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1946 Michael Joseph. Reprinted 1972 Tom Stacey, 2014 Vintage Press.

French translation 2003 Paris: Éditions 10/18, as L’homme sans tête, tr. Katia Holmes.

Cover scan provided by Ash Rare Books.

"How came you, sir," [the inspector] asked, "to come upon the corpse in the coppice?"

"I was looking for it," said Roger. "That is to say, I was looking for Mr. Lingfield. That is to say, I was helping to look for him, you know."

"You knew Mr. Lingfield, then?"

"No, but the dog did. At least, we hoped it did."

"The dog, sir?"

"We were tracking Mr. Lingfield with the help of an Alsatian puppy."

Roger Hoskyn and Dorothy Woodcote are spending their Easter weekend holiday on a walking tour of the English countryside. Toward day's end, the pair find themselves still a long distance from a train station and decide to stop at Whiteledge, a country manor house, to ask directions. To their surprise, the butler ushers them in and leads them to bedrooms and baths, where the travellers are to wash and then join the the house for dinner. Arriving at table, Roger and Dorothy are soon in the company of some interesting persons: they recognize Claudia Denbies, a striking redhead and a celebrated violinist, and master George Merrow, whose birthday the party is celebrating, as two of three horse riders who passed them that afternoon. Dorothy notices that the third rider, a tall, handsome man, is absent from the group, and an enquiry reveals that Mr. Harry Lingfield went out riding and has not yet returned. Dorothy also learns that her and Roger's invitations were given by the superstitious and eccentric Lady Catherine Leith, who didn't want Lingfield's appearance to create thirteen at table. To Roger's right sits an unsettling old lady named Mrs. Bradley, whose black eyes take in the details of all her dining companions.

Mr. Lingfield still hasn't returned to Whiteledge by the following day, and Mrs. Bradley and the travellers, under the auspices of taking the dog for a walk, retrace the trail on which Dorothy and Roger saw the horse riders. The dog disappears into a copse, and its pursuers come across the naked and headless body of a man. It appears to be the body of the missing Mr. Lingfield, but there is some opposition to this theory, notably from Claudia Denbies, Lingfield's lover. The corpse's head is not found at the scene, and an inquest only seems to raise more questions. Mrs. Bradley has been acting as a consulting psychiatrist for someone in the house, but will not reveal her patient's identity to the police. A Scottish train conductor testifies to seeing a decapitated body laying across the tracks. The inspector's suspicion falls on Mrs. Denbies, but then who is responsible for three attempts on Roger's life, and why? When a second beheading occurs, Mrs. Bradley steps in and offers a solution which incorporates archery, sculpture, second sight, seven and sixpence, the "mount of Venus," tripwire, barbed wire and a burned-out car in high-spirited (if rather unbelievable) fashion.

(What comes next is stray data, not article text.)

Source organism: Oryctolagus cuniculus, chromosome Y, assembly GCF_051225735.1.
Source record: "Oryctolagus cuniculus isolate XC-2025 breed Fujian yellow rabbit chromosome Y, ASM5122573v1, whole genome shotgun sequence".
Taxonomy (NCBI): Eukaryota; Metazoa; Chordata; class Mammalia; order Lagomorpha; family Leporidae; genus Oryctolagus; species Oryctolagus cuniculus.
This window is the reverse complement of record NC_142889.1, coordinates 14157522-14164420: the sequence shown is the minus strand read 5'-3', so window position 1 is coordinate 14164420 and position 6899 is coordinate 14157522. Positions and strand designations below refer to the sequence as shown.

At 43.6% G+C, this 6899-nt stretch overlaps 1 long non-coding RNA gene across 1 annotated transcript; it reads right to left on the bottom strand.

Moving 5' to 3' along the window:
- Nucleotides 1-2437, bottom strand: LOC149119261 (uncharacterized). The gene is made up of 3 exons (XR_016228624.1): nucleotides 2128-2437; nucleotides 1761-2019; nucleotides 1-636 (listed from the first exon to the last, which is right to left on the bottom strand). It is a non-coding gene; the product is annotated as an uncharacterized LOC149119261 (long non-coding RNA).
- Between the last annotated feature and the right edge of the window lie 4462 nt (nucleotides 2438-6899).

Here Comes a Chopper gives cackling, yellow-clawed Mrs. Bradley an opportunity to display two more memorable talents: shooting with a bow and arrow (she "had scored, it appeared, a gold and two reds, a total of twenty-three points") and performing for an appreciative audience "Ave Maria" (with Spanish dance to follow) on the violoncello. Several other scenes also have a delicious surrealness to them, including the bizarre dinner party, a dead-of-night outdoor search on Mrs. Bradley's grounds, and a vigil kept by the detective, loaded gun aimed at the doorway, as she advises Dorothy to get some sleep. I found this tale a return in style to Gladys Mitchell's very first books, stories of unconventional murders and murderers such as those in Speedy Death and The Mystery of a Butcher's Shop. I also found this book to be a bit uneven, a not-quite-cohered mixture of mystery, romance, thriller and comedy. The initial two chapters, which chronicle in detail Dorothy and Roger's countryside progress as the lovers-to-be bicker all the while, are particularly tedious.

On the subject of romance and its place in the detective novel, I submit that I've never found Miss Mitchell's use of couples and cupid to hamper her stories, and it often provides enjoyable character development. Perhaps the key is not to let the romance element overshadow the mystery element, and I've yet to find a Mitchell book where this maxim was not upheld. When a Gladys Mitchell story goes off track, it's usually a result of incoherent plotting, as is somewhat on display here. The murders and motivation can't bear close scrutiny, but happily this doesn't get in the way of Chopper's shear -- er, sheer -- entertainment. This is a fun if not stellar book, and it gives Mrs. Bradley another chance to tackle a country house murder in her own inimitable way.

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